Send in the Clowns

by David Olimpio

Words are Stunt Doubles

I am always saying things I don't want to be saying. 

I mean, that's not really quite it. 

Let me try it another way:  The things I am saying always seem to be standing in for the actual things I want to be saying. Like stunt-doubles.

Stunt doubles? Really? What is wrong with me? 

Look, here's the thing: Even when I carefully think it out. (Especially when I carefully think it out.) Even when there is word efficiency and sentence economy. Even when I cut to the chase in 140 characters or less and just say it. As in: Here is the thing I want to be saying. 

Even when I do that, it doesn't quite nail it. 

And so, in a nutshell (left on the three-ring circus floor), this is why I like clowns. 


A Clown Room, By Any Other Name

Grandpa had a clown room. It was exactly as it sounds: A room full of clowns. And we called it The Clown Room. The bookshelves were covered with clown statuettes: Ceramic, bronze, gold, papier-mâché. Clowns in various states of clownery. Bashful clown. Sad clown. Clown holding balloons. Clown dancing. Clown kissing. They weren't just on the shelves, either. They hung from the ceiling on trapeze swings. They sat on the floor. In the chair. There was a clown embroidered pillow. There were clown portraits, framed and mounted on the wall. Famous clowns. Archetypal clowns. Bozo. Weary Willie.

The room had other names, too. One of the names given to it was David's Room, which referred to me. It received this designation shortly after I was born. And the name and event were commemorated with a plastic yellow nameplate that had an antique car on it. The nameplate said: David's Room.

The Clown Room became David's Room not because I was a clown or had clown-like tendencies. It's just where they put my crib when I would stay at my grandparent's house as a baby. The Clown Room had fewer clowns in it then, in 1973. The clown population of that room grew in direct relation to my hormones. And so, as you can imagine, by the time I was a teenager, The Clown Room had become entirely overrun with clowns. 

There were two clowns I especially liked as a toddler. One was a little toy: a skinny clown that hung from a high bar. You could press a button and the clown would flip over the bar like a gymnast. The other was just a big clown head, and it hung proudly (and loudly) on the front door of The Clown Room. When you pressed the nose, the nose lit up and a tune played. I desperately wish the tune had been "Send in the Clowns" but I'm pretty sure it wasn't.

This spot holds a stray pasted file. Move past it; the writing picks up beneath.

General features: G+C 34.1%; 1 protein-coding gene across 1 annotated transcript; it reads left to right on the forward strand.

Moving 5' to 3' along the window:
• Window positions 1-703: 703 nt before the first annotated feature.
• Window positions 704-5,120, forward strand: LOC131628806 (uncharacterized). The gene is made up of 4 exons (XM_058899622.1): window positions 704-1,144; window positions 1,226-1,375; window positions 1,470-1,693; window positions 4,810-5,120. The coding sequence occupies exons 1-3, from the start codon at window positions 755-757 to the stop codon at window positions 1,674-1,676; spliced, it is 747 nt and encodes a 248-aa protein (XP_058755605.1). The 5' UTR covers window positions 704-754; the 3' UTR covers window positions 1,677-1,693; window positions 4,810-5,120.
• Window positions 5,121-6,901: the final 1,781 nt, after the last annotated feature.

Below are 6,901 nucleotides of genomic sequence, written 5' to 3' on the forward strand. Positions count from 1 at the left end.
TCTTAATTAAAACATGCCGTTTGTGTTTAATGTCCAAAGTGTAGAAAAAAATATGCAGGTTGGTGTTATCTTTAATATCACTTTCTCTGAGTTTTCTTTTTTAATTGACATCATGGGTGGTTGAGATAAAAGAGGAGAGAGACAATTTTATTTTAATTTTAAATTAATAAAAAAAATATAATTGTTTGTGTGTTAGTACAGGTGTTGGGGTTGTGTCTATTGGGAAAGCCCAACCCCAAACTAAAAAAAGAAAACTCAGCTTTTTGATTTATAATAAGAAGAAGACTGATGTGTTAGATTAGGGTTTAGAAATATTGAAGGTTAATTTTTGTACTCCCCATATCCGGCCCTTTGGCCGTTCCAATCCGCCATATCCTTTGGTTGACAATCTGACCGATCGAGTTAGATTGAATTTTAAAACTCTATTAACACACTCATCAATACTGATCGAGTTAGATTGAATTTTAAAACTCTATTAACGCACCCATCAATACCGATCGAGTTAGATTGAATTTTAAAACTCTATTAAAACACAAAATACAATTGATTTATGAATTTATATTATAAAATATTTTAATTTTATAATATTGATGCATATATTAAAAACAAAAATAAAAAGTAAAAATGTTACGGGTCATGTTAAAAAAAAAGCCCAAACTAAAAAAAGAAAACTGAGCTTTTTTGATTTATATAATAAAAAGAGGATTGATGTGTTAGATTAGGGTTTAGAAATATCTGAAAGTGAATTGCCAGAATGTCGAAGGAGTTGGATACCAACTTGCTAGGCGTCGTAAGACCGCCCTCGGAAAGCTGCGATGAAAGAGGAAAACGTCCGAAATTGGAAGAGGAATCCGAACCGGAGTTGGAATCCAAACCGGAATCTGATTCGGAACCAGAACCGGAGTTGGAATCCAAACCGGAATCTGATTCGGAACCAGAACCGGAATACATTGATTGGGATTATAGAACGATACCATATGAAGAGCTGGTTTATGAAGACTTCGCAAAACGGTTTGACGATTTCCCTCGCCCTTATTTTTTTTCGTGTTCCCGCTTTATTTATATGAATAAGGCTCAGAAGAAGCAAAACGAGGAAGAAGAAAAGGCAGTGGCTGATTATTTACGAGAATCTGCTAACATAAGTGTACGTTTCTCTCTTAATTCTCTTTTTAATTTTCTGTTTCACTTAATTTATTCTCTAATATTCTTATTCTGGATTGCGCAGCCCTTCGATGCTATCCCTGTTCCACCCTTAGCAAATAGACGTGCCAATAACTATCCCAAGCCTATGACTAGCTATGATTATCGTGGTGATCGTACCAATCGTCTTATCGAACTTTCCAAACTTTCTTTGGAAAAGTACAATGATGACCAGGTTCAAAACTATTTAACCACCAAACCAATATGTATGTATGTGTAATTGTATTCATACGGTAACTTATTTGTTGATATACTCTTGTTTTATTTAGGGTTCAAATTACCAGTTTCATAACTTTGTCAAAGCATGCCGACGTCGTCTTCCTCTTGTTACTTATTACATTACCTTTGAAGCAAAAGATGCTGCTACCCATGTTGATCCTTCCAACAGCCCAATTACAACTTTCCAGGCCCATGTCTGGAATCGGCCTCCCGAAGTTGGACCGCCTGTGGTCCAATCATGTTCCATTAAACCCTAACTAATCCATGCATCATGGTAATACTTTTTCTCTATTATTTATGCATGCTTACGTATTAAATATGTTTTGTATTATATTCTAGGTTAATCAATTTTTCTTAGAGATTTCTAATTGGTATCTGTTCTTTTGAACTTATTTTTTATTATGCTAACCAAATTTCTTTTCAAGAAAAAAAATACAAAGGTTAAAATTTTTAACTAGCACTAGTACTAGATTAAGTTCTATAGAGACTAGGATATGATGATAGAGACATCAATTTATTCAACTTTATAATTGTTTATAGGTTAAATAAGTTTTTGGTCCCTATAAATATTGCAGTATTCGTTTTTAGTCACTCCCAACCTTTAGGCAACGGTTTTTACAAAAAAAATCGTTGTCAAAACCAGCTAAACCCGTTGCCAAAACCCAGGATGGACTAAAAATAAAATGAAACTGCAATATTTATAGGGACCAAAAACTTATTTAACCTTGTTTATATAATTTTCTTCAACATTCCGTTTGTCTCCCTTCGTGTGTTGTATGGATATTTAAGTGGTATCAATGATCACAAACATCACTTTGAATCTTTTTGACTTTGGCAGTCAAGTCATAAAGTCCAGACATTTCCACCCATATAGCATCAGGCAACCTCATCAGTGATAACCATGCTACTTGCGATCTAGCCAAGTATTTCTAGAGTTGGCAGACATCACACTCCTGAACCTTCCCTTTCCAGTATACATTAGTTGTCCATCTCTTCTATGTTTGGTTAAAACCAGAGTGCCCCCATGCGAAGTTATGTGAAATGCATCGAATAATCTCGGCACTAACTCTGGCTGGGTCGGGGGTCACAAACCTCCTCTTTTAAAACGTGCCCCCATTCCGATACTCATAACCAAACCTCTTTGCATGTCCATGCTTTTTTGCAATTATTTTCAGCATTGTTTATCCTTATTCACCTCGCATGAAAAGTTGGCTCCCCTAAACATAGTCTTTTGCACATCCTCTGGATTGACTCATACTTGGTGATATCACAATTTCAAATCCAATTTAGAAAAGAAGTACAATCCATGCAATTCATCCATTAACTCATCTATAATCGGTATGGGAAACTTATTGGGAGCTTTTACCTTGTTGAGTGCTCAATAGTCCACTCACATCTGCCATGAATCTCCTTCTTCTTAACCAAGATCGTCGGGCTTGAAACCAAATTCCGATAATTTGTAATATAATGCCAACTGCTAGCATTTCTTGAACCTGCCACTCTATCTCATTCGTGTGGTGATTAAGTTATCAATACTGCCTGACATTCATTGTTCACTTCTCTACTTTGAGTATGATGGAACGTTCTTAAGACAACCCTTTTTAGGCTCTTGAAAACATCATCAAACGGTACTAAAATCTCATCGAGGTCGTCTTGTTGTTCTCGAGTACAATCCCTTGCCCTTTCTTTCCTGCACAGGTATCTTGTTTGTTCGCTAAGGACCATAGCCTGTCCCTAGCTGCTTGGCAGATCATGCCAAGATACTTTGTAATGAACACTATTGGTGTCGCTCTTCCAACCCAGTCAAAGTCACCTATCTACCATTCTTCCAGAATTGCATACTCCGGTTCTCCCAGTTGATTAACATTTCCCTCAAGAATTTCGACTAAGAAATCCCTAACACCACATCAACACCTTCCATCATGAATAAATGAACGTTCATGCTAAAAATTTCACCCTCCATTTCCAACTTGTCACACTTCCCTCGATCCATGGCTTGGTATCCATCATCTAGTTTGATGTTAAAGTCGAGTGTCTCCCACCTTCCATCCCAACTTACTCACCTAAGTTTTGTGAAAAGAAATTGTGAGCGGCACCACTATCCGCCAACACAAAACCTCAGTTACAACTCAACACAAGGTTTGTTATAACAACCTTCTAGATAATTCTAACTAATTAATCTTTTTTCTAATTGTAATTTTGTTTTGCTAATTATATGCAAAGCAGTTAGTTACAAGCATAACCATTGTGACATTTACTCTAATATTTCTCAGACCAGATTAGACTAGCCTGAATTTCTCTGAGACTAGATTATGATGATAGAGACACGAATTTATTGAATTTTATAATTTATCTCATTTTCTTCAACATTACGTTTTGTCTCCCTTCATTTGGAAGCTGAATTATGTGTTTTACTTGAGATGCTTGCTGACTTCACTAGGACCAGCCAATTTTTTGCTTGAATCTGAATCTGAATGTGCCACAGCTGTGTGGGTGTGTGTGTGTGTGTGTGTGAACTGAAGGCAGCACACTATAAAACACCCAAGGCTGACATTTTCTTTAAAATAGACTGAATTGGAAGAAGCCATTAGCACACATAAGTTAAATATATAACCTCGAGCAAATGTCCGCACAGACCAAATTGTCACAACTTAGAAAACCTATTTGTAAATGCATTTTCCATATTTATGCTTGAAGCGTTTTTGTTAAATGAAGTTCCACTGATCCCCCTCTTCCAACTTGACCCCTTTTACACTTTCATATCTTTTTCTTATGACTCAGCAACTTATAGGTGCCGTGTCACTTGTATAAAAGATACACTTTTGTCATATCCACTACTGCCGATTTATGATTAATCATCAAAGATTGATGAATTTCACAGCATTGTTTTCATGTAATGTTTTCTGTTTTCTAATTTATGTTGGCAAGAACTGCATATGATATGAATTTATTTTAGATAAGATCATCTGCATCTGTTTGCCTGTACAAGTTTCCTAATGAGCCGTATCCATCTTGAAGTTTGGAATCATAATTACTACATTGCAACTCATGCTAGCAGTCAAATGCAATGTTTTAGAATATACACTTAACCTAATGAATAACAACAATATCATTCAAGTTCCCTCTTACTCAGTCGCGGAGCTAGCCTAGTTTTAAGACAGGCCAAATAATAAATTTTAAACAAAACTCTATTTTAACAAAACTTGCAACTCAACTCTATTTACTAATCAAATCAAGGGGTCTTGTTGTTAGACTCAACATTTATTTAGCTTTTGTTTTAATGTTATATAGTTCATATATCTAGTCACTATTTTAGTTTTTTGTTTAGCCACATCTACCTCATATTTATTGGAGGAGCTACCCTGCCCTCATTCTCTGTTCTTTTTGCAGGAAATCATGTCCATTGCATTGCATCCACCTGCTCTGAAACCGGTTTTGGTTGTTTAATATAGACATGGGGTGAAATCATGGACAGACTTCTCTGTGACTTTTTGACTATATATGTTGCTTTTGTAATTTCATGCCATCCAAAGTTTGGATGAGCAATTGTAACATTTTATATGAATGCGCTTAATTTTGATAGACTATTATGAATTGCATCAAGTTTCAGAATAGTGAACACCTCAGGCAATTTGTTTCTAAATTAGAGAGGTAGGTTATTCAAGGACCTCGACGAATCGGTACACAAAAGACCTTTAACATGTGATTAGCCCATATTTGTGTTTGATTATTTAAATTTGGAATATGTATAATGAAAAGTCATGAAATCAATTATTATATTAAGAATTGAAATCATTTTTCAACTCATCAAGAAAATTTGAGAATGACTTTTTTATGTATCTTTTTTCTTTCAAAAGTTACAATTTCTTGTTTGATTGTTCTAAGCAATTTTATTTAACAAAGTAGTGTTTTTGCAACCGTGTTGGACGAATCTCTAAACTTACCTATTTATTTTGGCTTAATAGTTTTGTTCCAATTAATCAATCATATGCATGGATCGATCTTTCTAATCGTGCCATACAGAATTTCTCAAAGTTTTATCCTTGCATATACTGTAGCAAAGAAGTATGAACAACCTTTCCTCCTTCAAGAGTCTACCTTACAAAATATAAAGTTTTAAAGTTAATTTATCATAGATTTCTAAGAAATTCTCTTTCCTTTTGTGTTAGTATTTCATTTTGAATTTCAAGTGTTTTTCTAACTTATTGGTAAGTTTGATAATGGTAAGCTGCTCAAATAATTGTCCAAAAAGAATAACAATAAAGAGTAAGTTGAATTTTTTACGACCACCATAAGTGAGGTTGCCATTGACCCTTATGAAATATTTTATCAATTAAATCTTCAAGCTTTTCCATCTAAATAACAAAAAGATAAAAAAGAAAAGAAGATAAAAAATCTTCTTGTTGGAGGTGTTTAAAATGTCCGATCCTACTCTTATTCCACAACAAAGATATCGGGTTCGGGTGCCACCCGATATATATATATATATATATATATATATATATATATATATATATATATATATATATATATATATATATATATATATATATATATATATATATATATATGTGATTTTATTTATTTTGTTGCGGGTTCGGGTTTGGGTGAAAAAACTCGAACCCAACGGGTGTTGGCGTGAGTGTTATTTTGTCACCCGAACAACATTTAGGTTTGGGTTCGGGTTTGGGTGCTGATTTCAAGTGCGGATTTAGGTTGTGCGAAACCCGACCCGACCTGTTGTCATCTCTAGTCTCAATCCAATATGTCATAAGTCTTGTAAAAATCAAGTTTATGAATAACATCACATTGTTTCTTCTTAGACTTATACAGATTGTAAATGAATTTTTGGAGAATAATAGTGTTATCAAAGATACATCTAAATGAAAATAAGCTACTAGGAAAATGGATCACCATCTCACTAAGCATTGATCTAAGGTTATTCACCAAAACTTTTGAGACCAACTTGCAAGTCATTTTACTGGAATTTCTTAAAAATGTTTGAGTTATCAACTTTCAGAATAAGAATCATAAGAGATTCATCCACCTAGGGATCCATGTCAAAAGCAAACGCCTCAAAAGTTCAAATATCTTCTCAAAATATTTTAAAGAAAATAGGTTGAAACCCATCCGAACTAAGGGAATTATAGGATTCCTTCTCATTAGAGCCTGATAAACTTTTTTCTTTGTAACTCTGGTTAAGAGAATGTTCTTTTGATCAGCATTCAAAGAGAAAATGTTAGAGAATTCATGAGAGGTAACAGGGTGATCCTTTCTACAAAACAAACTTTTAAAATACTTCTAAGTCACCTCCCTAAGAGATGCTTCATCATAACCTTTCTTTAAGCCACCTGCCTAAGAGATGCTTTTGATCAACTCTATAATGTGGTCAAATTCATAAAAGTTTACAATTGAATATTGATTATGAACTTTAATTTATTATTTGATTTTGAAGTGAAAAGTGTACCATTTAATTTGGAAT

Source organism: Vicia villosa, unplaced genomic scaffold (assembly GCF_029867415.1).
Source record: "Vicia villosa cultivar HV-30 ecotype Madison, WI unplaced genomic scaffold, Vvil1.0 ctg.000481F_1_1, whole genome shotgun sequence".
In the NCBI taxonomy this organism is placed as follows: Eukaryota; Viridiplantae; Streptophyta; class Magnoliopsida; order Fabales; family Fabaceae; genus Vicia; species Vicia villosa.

The Clown Room had one other name during my lifetime, which was, simply, "Inside." The TV was in The Clown Room, and when my grandparents were done with dinner and had made some after-dinner coffee and had some fruit, grandpa would say, "Do you want to go 'Inside' and watch some boob-tubes?" My grandparents were some of the most interesting users of language I know. Referring to a room as "Inside" when in fact the entire house was "Inside" seemed revolutionary to me. It required "inside knowledge." It was like a secret code. And I liked being part of it. 

Before "The Clown Room" was "David's Room" or "Inside," before it was even "The Clown Room," before there were hundreds and hundreds of clowns in there, before I slept there in a crib and made baby poop within its four walls—before all these things—the room belonged to my dad and his brother Benny. And so I guess then it would have been "The Boy's Bedroom." My dad in and his brother moved into the room when my grandparents bought the house, sometime in 1958, when my dad was eleven years old. He went through puberty in that room. He probably pined over girls in that room. He listened to hours of radio in that room. 

Today the room is somebody else's room. The house is somebody else's house. The room might have a name, or it might not. It might be a room where somebody sleeps at night. Or it might be a room where one man, who lives with his wife and two dogs, keeps a collection cicadas. Or trains. Today, it doesn't really matter what we call The Clown Room. After all, a Clown Room, by any other name is just as full of happiness. Just as full of woe. Just as full of life and dying. Just as full of memories. 

A Clown Room, by any other name, is still a Clown Room. 

It's just some words we're using in place of the thing we really want to be saying.


Good Clowns are Scary Clowns

There's an article out in the August Smithsonian magazine called "The History and Psychology of Clowns Being Scary" by Linda Rodriguez McRobbie and, in it, psychologist Dr. Brenda Wiederhold says, "[The fear of clowns] starts normally in children about the age of two, when they get anxiety about being around strangers, too. At that age, children's minds are still developing, there's a little bit of a blend and they're not always able to separate fantasy from reality." According to the article, people who go on to be fearful of clowns in adulthood "are unsettled by the clown’s face-paint and the inability to read genuine emotion on a clown’s face, as well as the perception that clowns are able to engage in manic behavior, often without consequences."